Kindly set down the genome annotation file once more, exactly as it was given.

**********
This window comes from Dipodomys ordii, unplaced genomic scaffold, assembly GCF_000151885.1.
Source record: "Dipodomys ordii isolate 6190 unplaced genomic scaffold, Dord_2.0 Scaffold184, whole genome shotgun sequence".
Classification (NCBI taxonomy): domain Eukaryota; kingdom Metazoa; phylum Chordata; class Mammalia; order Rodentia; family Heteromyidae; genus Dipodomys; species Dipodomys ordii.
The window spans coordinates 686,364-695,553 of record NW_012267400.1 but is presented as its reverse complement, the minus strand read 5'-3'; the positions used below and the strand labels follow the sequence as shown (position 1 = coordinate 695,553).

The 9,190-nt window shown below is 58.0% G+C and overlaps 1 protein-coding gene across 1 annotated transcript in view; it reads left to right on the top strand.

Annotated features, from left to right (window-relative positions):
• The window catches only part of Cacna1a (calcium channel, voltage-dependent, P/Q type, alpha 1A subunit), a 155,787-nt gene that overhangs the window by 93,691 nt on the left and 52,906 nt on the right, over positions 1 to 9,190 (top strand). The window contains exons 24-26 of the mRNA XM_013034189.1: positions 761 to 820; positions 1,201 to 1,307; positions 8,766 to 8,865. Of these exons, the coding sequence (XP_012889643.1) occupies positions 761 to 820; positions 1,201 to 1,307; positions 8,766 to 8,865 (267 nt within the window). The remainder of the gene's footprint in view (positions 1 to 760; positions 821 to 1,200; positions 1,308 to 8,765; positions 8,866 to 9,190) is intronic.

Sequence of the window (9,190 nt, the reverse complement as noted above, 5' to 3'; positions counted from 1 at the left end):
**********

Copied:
This window comes from Dipodomys ordii, unplaced genomic scaffold, assembly GCF_000151885.1.
Source record: "Dipodomys ordii isolate 6190 unplaced genomic scaffold, Dord_2.0 Scaffold184, whole genome shotgun sequence".
Classification (NCBI taxonomy): domain Eukaryota; kingdom Metazoa; phylum Chordata; class Mammalia; order Rodentia; family Heteromyidae; genus Dipodomys; species Dipodomys ordii.
The window spans coordinates 686,364-695,553 of record NW_012267400.1 but is presented as its reverse complement, the minus strand read 5'-3'; the positions used below and the strand labels follow the sequence as shown (position 1 = coordinate 695,553).

The 9,190-nt window shown below is 58.0% G+C and overlaps 1 protein-coding gene across 1 annotated transcript in view; it reads left to right on the top strand.

Annotated features, from left to right (window-relative positions):
• The window catches only part of Cacna1a (calcium channel, voltage-dependent, P/Q type, alpha 1A subunit), a 155,787-nt gene that overhangs the window by 93,691 nt on the left and 52,906 nt on the right, over positions 1 to 9,190 (top strand). The window contains exons 24-26 of the mRNA XM_013034189.1: positions 761 to 820; positions 1,201 to 1,307; positions 8,766 to 8,865. Of these exons, the coding sequence (XP_012889643.1) occupies positions 761 to 820; positions 1,201 to 1,307; positions 8,766 to 8,865 (267 nt within the window). The remainder of the gene's footprint in view (positions 1 to 760; positions 821 to 1,200; positions 1,308 to 8,765; positions 8,866 to 9,190) is intronic.

Sequence of the window (9,190 nt, the reverse complement as noted above, 5' to 3'; positions counted from 1 at the left end):